All chefs and seasoned cooks make their own vinaigrettes and dressings. They are extremely easy to make and most importantly, the cook is in complete control of what goes into them. Most manufactured vinaigrettes and dressings contain a long list of unnatural ingredients and preservatives. When you learn the simple technique of making your own, you have the freedom to personalize the flavor by using fresh, quality ingredients.
In this lesson you will learn the difference between unstable and stable emulsions and the difference between vinaigrettes and dressings. We will teach you how to build a basic vinaigrette, using a variety of oils and acids. Once you learn how to make a basic vinaigrette, you will learn simple ways to flavor this kitchen staple. Finally, you will learn how to match vinaigrettes to various types of greens.
Vinaigrettes are multi-functional and should not be reserved just for salads. Whether you are marinating foods, dressing fish or shellfish, or if you want to add a punch of flavor to steamed vegetables or grains, vinaigrettes are an extremely easy way to expand your culinary repertoire.
The old saying ‘you are what you eat’ is not quite accurate. If you want to be in control of what you eat, then, more accurately, ‘you are what you cook’ and if you are not cutting, this means you are not cooking. It’s that simple.
All too often people choose not to cook because the slicing and dicing of ingredients is too much of a challenge and; therefore, considered a chore. People who know how to handle a knife effectively and with confidence naturally cook more and, in turn, people who cook more generally lead healthier lifestyles. For this reason, knowing how to handle a knife is perhaps one of the most important life-skills.
In this lesson, you will learn how to cut using a chef’s knife. You will learn how to grip a chef’s knife, how to position your guide hand and the mechanics of the rolling technique. Most new cooks feel intimidated by a sharp blade, so we will demonstrate a safe and effective way for you to practice this skill before you even pick up your knife. Once you are comfortable, we will show you how to practice cutting with your chef’s knife. We will also show you various ways to position your knife and hands based on the ingredient you are cutting. And finally, we will show you how to hone your knife in order to keep it nice and sharp.
We cannot over-emphasize the importance of this lesson which will, in a very short time, put you on the most effective path to good cooking. It is an exhilarating feeling once you learn how to properly handle a chef’s knife and once you do, you will be able to easily and confidently move on to more challenging techniques to create a variety of delicious dishes.
Properly-cooked vegetables are hard to come by. They are either too crunchy or terribly over-cooked. When cooking vegetables, the main objectives are to preserve flavor and color, while achieving the desired texture.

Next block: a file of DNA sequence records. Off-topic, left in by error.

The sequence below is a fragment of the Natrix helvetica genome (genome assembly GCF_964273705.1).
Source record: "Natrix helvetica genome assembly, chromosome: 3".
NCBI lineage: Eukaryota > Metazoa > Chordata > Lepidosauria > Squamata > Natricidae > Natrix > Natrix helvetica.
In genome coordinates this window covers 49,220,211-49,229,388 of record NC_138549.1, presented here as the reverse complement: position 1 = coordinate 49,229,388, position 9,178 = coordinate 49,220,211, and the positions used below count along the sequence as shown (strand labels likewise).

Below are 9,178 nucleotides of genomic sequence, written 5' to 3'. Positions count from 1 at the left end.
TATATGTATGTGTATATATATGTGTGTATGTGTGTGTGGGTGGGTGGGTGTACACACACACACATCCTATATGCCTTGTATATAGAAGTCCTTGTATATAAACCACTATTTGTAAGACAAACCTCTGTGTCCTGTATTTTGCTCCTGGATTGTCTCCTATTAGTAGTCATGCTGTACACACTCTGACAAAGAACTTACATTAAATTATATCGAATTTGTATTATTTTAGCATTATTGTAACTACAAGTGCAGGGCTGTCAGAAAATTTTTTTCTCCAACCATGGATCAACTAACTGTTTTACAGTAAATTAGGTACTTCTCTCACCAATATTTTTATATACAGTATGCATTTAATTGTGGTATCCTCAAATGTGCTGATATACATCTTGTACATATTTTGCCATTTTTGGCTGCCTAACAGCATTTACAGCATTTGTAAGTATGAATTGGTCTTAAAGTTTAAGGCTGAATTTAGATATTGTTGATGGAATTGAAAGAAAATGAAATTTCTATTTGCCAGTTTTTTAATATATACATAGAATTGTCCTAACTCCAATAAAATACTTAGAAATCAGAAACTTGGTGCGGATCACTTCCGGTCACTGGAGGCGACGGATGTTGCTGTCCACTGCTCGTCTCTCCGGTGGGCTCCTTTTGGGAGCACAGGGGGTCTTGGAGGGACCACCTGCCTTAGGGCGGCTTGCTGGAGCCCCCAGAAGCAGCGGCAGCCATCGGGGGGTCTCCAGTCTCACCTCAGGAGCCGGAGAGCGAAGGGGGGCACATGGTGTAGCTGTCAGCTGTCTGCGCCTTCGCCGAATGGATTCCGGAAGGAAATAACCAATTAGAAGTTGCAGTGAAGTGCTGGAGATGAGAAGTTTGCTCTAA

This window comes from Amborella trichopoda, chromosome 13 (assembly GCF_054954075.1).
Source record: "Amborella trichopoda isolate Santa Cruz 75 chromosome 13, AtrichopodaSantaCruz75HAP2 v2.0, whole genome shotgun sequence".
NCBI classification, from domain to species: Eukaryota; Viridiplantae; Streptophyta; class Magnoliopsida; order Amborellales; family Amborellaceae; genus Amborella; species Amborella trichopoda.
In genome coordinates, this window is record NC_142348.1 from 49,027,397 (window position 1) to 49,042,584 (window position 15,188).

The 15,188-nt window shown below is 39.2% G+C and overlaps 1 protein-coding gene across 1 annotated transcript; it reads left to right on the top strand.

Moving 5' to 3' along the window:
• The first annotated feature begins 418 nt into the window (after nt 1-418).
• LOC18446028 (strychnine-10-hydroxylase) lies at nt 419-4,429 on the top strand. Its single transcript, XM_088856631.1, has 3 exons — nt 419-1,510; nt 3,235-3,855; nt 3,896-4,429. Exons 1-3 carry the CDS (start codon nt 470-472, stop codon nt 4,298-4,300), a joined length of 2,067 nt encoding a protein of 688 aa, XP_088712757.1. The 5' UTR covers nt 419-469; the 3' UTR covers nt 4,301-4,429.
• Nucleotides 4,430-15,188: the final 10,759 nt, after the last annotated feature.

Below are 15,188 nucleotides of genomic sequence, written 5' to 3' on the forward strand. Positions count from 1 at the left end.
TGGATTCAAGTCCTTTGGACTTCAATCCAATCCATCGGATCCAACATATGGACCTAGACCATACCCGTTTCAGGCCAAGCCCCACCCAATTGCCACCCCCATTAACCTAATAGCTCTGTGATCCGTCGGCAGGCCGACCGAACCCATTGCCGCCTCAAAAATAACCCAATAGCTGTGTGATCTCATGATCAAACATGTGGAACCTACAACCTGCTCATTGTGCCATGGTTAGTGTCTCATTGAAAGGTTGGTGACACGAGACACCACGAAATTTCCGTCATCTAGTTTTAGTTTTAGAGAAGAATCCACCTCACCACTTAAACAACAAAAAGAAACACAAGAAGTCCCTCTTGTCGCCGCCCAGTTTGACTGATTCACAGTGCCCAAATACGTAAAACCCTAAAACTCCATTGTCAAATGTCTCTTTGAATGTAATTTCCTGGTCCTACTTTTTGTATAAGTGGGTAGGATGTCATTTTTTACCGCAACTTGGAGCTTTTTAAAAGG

In this lesson, you will learn the basics of vegetable cookery. By understanding the differences between boiling, simmering, blanching and parboiling, you won’t ever have those childhood fears of eating poorly-cooked vegetables again.
Vegetables grow in an array of colors - from beautiful white to vibrant green, bright orange and deep red. This is due to the presence of certain pigments in their cells.
In this lesson, you will learn about the different pigment categories and the things you need to keep in mind during cooking to preserve the optimal color and flavor.
Cooking Video Techniques
Removing the skin from fruit such as a tomato, peach or even plums is easy with a quick blanch and an ice bath.
Here's an easy way to pit and dice the avocado fruit to make delicious guacamole, salsa or just to add to a salad.
Use this easy knife skill to obtain beautiful citrus segments for a tart or salad.
The stem on large leaf spinach can be tough and stringy. Here we show you how to remove the stems before adding to things such as a salad or your favorite spinach dip.
By mincing or crushing garlic into a paste, it releases more flavor and becomes quite powerful. This is a great knife skill to use in the kitchen when you want a strong garlic flavor.
The olive is the fruit from the olive tree. Until olives are brined, they are inedible. Whole olives are superior in flavor to olives that already have the pit removed. Here we show you how to pit olives yourself, so you can add the best flavor to any recipe.
How to cut, dice, slice or mince anything with a chef's knife is one of the most important cooking skills you can learn. This video teaches how to cut any type of onion.
Cauliflower is a member of the same family as cabbage and broccoli and is grown in quite a few colors. Here we show you how to buy and prepare cauliflower. It can be enjoyed raw or cooked in a variety of ways.
Chiffonade, a cutting technique taught in culinary school, is used to create long, thin strips of an ingredient.
This video will show you how to buy and prepare one of the most delicious tropical fruits.
A mandoline is a kitchen utensil used for slicing and cutting precise cuts, unlike a grater. One of the advantages of using a mandoline is that the slices will be uniform in thickness.
Emince is a culinary term referring to a type of knife cut that means to thinly slice.